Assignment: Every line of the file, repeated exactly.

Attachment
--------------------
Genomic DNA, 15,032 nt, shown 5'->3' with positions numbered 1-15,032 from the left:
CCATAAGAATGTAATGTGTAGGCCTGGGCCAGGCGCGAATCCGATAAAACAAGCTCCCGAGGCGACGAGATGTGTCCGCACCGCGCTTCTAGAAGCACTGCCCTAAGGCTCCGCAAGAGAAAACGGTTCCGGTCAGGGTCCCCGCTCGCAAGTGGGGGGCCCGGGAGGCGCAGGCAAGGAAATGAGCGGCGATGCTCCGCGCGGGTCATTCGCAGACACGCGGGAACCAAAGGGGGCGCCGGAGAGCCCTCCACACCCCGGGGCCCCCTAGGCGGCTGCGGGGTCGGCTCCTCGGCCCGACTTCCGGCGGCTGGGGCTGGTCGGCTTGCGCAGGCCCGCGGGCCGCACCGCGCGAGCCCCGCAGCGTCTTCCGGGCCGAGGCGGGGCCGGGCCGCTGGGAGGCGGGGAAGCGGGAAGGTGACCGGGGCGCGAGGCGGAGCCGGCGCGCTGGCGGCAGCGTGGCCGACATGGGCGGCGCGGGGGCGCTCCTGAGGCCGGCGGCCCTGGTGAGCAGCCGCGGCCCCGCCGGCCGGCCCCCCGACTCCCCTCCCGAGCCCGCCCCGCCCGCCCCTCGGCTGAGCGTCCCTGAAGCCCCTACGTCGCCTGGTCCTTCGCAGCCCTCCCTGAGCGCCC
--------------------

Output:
Genomic DNA, 15,032 nt, shown 5'->3' with positions numbered 1-15,032 from the left:
CCATAAGAATGTAATGTGTAGGCCTGGGCCAGGCGCGAATCCGATAAAACAAGCTCCCGAGGCGACGAGATGTGTCCGCACCGCGCTTCTAGAAGCACTGCCCTAAGGCTCCGCAAGAGAAAACGGTTCCGGTCAGGGTCCCCGCTCGCAAGTGGGGGGCCCGGGAGGCGCAGGCAAGGAAATGAGCGGCGATGCTCCGCGCGGGTCATTCGCAGACACGCGGGAACCAAAGGGGGCGCCGGAGAGCCCTCCACACCCCGGGGCCCCCTAGGCGGCTGCGGGGTCGGCTCCTCGGCCCGACTTCCGGCGGCTGGGGCTGGTCGGCTTGCGCAGGCCCGCGGGCCGCACCGCGCGAGCCCCGCAGCGTCTTCCGGGCCGAGGCGGGGCCGGGCCGCTGGGAGGCGGGGAAGCGGGAAGGTGACCGGGGCGCGAGGCGGAGCCGGCGCGCTGGCGGCAGCGTGGCCGACATGGGCGGCGCGGGGGCGCTCCTGAGGCCGGCGGCCCTGGTGAGCAGCCGCGGCCCCGCCGGCCGGCCCCCCGACTCCCCTCCCGAGCCCGCCCCGCCCGCCCCTCGGCTGAGCGTCCCTGAAGCCCCTACGTCGCCTGGTCCTTCGCAGCCCTCCCTGAGCGCCC